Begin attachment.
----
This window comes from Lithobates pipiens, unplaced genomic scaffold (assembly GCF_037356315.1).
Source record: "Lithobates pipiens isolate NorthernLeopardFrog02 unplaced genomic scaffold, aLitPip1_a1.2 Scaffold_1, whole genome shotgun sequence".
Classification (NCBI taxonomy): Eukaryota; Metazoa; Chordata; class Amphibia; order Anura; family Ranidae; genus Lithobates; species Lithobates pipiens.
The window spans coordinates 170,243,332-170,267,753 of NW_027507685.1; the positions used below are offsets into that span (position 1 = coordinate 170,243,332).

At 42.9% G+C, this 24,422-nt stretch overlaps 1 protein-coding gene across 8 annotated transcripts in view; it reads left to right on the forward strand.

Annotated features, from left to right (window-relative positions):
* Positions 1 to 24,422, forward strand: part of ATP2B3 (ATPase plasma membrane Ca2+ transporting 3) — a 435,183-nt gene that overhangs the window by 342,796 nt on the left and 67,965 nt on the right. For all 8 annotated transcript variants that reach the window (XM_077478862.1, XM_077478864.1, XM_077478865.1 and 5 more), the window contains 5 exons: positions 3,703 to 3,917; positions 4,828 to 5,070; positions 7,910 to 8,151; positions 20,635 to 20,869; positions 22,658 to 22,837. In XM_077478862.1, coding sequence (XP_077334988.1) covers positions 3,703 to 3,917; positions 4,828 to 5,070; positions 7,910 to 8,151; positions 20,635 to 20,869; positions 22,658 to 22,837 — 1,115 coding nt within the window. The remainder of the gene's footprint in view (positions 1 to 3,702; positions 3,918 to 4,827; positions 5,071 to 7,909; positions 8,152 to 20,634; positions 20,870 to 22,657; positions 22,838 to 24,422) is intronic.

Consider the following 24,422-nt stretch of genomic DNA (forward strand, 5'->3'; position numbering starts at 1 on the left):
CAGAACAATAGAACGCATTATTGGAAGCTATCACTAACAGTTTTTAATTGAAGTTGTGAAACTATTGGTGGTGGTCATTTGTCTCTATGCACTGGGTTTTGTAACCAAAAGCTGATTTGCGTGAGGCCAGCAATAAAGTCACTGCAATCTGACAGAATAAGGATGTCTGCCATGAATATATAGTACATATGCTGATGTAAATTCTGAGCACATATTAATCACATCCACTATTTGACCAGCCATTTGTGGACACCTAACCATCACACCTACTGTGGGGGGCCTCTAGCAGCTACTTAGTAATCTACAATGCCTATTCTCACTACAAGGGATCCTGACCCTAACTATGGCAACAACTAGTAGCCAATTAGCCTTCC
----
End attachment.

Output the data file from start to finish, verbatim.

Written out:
This window comes from Lithobates pipiens, unplaced genomic scaffold (assembly GCF_037356315.1).
Source record: "Lithobates pipiens isolate NorthernLeopardFrog02 unplaced genomic scaffold, aLitPip1_a1.2 Scaffold_1, whole genome shotgun sequence".
Classification (NCBI taxonomy): Eukaryota; Metazoa; Chordata; class Amphibia; order Anura; family Ranidae; genus Lithobates; species Lithobates pipiens.
The window spans coordinates 170,243,332-170,267,753 of NW_027507685.1; the positions used below are offsets into that span (position 1 = coordinate 170,243,332).

At 42.9% G+C, this 24,422-nt stretch overlaps 1 protein-coding gene across 8 annotated transcripts in view; it reads left to right on the forward strand.

Annotated features, from left to right (window-relative positions):
* Positions 1 to 24,422, forward strand: part of ATP2B3 (ATPase plasma membrane Ca2+ transporting 3) — a 435,183-nt gene that overhangs the window by 342,796 nt on the left and 67,965 nt on the right. For all 8 annotated transcript variants that reach the window (XM_077478862.1, XM_077478864.1, XM_077478865.1 and 5 more), the window contains 5 exons: positions 3,703 to 3,917; positions 4,828 to 5,070; positions 7,910 to 8,151; positions 20,635 to 20,869; positions 22,658 to 22,837. In XM_077478862.1, coding sequence (XP_077334988.1) covers positions 3,703 to 3,917; positions 4,828 to 5,070; positions 7,910 to 8,151; positions 20,635 to 20,869; positions 22,658 to 22,837 — 1,115 coding nt within the window. The remainder of the gene's footprint in view (positions 1 to 3,702; positions 3,918 to 4,827; positions 5,071 to 7,909; positions 8,152 to 20,634; positions 20,870 to 22,657; positions 22,838 to 24,422) is intronic.

Consider the following 24,422-nt stretch of genomic DNA (forward strand, 5'->3'; position numbering starts at 1 on the left):
CAGAACAATAGAACGCATTATTGGAAGCTATCACTAACAGTTTTTAATTGAAGTTGTGAAACTATTGGTGGTGGTCATTTGTCTCTATGCACTGGGTTTTGTAACCAAAAGCTGATTTGCGTGAGGCCAGCAATAAAGTCACTGCAATCTGACAGAATAAGGATGTCTGCCATGAATATATAGTACATATGCTGATGTAAATTCTGAGCACATATTAATCACATCCACTATTTGACCAGCCATTTGTGGACACCTAACCATCACACCTACTGTGGGGGGCCTCTAGCAGCTACTTAGTAATCTACAATGCCTATTCTCACTACAAGGGATCCTGACCCTAACTATGGCAACAACTAGTAGCCAATTAGCCTTCC